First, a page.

And That's the Way It Is
Approx. 100' x 50'
Artist: Ben Rubin
Collaborators: Jer Thorp, Mark Hansen, Michele Gorman
Moody College of Communication, West Dean Keeton Street, Austin, Texas, USA
And That's the Way It Is (2012), is a public art installation by Ben Rubin; it is permanently installed at Walter Cronkite Plaza, the University of Texas, Austin. Rubin created the piece in collaboration with with statistician Mark Hansen, data artist Jer Thorp, and architect Michele Gorman. Six projectors on a nearby rooftop project text, which is extracted daily from television news closed-caption feeds, onto the University's CMA Building, which is part of the College of Communications. The piece was commissioned by the UT Landmarks public art program.
Listen to the audio guide by Kathleen Forde:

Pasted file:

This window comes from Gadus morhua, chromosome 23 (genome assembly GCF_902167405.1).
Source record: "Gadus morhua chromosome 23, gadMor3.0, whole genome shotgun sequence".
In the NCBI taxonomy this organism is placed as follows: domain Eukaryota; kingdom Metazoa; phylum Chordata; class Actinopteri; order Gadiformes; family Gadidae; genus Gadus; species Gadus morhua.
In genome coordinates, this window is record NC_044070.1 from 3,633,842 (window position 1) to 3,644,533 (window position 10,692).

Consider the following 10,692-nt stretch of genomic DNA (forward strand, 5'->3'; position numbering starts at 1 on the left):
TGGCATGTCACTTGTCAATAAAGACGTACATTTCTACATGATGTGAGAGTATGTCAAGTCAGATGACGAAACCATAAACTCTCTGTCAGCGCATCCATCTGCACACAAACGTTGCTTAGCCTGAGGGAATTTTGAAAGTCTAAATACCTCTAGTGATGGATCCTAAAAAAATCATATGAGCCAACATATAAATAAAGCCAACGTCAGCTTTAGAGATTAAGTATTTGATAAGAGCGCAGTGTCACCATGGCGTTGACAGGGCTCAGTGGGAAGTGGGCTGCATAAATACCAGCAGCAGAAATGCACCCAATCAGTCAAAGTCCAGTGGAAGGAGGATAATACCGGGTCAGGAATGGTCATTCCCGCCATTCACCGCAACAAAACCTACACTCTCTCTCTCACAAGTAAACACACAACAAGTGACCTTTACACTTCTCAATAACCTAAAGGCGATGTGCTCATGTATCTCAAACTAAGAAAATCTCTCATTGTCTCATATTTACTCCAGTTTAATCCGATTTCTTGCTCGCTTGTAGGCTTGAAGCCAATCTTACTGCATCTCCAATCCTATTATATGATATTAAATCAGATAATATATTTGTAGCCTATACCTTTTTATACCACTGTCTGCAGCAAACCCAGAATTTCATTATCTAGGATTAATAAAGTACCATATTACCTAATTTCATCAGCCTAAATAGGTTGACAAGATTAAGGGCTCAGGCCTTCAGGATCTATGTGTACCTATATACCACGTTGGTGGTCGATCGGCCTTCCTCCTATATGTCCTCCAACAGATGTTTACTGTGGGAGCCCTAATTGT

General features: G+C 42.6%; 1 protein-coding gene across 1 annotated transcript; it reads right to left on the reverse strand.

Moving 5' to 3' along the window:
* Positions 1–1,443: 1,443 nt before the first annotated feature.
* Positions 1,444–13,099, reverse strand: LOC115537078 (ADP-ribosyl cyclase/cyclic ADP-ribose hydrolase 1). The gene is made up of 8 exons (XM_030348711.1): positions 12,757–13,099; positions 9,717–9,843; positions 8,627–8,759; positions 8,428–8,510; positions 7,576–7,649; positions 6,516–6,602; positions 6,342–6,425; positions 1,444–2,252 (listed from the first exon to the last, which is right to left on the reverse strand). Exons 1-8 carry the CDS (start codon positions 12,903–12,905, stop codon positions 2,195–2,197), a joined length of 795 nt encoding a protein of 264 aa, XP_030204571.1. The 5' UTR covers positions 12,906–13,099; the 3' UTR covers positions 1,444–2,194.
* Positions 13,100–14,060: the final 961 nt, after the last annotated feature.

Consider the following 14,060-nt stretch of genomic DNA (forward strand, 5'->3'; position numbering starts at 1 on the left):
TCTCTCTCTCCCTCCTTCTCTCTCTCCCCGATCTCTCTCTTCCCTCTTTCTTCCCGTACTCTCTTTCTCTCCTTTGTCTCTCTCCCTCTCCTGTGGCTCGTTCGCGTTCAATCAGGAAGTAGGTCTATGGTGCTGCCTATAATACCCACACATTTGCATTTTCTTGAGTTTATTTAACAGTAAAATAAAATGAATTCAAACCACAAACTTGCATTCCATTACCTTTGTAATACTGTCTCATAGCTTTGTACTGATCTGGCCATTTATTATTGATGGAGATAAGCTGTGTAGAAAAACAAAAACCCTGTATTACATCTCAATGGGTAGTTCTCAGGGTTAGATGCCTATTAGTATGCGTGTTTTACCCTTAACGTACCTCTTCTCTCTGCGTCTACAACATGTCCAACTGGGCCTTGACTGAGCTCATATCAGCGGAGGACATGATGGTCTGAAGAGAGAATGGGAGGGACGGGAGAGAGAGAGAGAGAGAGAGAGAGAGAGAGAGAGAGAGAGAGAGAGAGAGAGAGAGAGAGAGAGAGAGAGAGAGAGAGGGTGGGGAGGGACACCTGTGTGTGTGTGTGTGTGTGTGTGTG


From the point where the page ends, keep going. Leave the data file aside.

The University of Texas Landmarks commissioned media artist Ben Rubin to create a work of art for The University of Texas’s College of Communication. A pioneer of the electronic arts movement, Rubin is a fitting choice to provide an artistic focal point for the university’s communications disciplines. The six-channel video piece he created, And That’s The Way It Is, is a meditation on 21st century broadcast journalism. It is projected every evening on the façade of a communications building that encloses the newly renamed Walter Cronkite Plaza, dedicated to the university’s well-known alumnus. And That’s The Way It Is consists of an evolving stream of six different text vignettes projected vertically and horizontally on the grid-like façade of the building. Rubin mined both current television news broadcasts and transcripts of historical CBS Evening News broadcasts from the Walter Cronkite era as sources. His proprietary software scans these sources for various patterns in words and phrases, feeding the text vignettes with an ever-changing stream of content. Rubin’s piece visually juxtaposes current news broadcasts with those of Cronkite’s time by presenting them in two different typefaces that evoke the technologies of their respective eras. Rubin’s skilled use of electronic media allows him to connect the past and present through patterns of information. Through his piece he also explores our contemporary practices of sharing and archiving information, both public and private, through electronic media. Overall, Rubin’s piece provides insight and perspective into the study of communications, encouraging students to view the discipline on multiple levels. It raises issues surrounding the definition of news itself, and how communications styles have changed over time. From the method and site of projection, to the content selected, to the content’s style, Ben Rubin’s And That’s The Way It Is embodies artistic skill and innovation and exemplifies appropriateness to site context.